Are we failing people with multiple health conditions? An expert discussionBMJ 2020; 368 doi: https://doi.org/10.1136/bmj.m921 (Published 09 March 2020) Cite this as: BMJ 2020;368:m921
- Gareth Iacobucci
- The BMJ
Jihad Malasi (JM), GP, clinical chair at Thanet Clinical Commissioning Group, clinical director for East Kent Hospital Transformation Services
Rammya Mathew (RM), GP, co-lead for quality improvement at Islington GP Federation, columnist for The BMJ
David Oliver (DO), consultant in geriatrics and acute internal medicine at Royal Berkshire Hospital, former vice president of the Royal College of Physicians, former president of the British Geriatrics Society, columnist for The BMJ
Louella Vaughan (LV), senior clinical research fellow at the Nuffield Trust, consultant acute physician at the Royal London Hospital
How do we define who we are treating and take a proactive approach?
RM: The definition of multimorbidity is two or more long term conditions. We probably do quite a good job for the people with two, but it’s the other end of the spectrum where we don’t. It’s not just people with five or six conditions, it’s also those with learning disabilities and with severe mental illness. The system just isn’t designed to meet their needs.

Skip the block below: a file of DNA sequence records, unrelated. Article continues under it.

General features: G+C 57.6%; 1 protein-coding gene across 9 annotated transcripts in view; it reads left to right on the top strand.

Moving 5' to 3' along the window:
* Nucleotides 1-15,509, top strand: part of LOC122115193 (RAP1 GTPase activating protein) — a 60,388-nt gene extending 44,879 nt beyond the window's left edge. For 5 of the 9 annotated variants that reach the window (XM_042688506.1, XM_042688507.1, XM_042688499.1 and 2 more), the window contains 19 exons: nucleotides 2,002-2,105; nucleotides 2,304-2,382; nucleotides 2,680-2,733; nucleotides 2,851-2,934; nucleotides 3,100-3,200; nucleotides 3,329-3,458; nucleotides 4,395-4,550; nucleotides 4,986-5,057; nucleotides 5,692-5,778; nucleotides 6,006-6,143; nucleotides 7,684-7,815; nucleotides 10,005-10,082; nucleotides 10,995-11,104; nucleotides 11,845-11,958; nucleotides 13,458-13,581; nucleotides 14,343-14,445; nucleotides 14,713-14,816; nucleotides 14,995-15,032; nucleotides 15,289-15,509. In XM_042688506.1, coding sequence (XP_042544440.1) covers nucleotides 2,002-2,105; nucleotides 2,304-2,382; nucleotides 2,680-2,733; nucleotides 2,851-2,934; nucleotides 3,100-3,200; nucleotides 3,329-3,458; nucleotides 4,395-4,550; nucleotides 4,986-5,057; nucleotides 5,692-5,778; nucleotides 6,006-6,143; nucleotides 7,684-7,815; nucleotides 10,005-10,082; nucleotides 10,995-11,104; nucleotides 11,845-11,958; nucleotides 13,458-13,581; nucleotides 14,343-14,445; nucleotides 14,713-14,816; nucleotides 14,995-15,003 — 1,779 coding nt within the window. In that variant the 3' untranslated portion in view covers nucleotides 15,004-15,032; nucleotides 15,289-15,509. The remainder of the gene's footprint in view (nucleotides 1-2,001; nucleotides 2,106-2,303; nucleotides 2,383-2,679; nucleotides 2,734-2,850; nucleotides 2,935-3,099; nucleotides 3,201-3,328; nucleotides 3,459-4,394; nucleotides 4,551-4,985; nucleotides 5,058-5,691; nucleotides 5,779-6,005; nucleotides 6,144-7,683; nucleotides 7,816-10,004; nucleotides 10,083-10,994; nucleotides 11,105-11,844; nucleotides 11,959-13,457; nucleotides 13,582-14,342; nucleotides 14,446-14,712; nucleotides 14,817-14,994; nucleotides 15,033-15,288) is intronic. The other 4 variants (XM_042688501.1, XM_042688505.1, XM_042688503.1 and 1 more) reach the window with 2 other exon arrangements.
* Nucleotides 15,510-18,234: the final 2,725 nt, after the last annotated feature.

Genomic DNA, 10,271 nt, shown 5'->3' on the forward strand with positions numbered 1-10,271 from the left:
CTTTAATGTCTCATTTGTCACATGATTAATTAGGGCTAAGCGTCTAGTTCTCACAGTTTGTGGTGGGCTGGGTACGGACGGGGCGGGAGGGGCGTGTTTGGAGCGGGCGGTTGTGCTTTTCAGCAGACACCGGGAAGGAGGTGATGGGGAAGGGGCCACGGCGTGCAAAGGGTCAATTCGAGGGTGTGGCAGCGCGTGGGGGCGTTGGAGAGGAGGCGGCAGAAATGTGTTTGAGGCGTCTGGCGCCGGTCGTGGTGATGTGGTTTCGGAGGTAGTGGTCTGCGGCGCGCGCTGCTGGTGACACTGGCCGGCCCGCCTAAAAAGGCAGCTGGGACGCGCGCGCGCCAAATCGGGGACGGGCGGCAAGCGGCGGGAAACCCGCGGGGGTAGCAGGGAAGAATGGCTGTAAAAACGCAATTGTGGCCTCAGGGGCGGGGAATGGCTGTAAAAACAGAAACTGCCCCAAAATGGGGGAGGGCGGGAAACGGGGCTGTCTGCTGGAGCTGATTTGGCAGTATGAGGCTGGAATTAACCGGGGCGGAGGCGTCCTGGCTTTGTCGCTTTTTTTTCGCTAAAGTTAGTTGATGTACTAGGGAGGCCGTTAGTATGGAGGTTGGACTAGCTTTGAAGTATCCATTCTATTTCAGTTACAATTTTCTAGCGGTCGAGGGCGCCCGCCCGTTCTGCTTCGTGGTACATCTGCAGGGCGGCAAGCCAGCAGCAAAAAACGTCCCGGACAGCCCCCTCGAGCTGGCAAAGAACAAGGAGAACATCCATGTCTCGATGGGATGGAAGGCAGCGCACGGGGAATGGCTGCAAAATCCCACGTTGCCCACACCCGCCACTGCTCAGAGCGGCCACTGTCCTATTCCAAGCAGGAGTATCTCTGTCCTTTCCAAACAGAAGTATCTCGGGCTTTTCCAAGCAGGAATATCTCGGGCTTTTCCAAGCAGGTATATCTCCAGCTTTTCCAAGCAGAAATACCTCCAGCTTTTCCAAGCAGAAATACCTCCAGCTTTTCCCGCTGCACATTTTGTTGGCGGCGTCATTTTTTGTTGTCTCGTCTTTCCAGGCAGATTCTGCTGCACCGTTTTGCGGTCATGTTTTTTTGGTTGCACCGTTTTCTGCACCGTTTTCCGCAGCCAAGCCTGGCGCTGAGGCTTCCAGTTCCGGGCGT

JM: Whether the person has two or four diseases is past the point for some of us, some of them have two complex diseases. And the medication is exponential; they have to have drugs to treat not only their primary disease but their secondary symptoms, the sequelae, and the rest.
DO: The shift we must make is towards proactive care planning, care coordination, shared care, and patient goals instead of constantly being in reactive mode. Our focus should be on people with multiple, life limiting, long term conditions. There’s an overlap between those people, people who …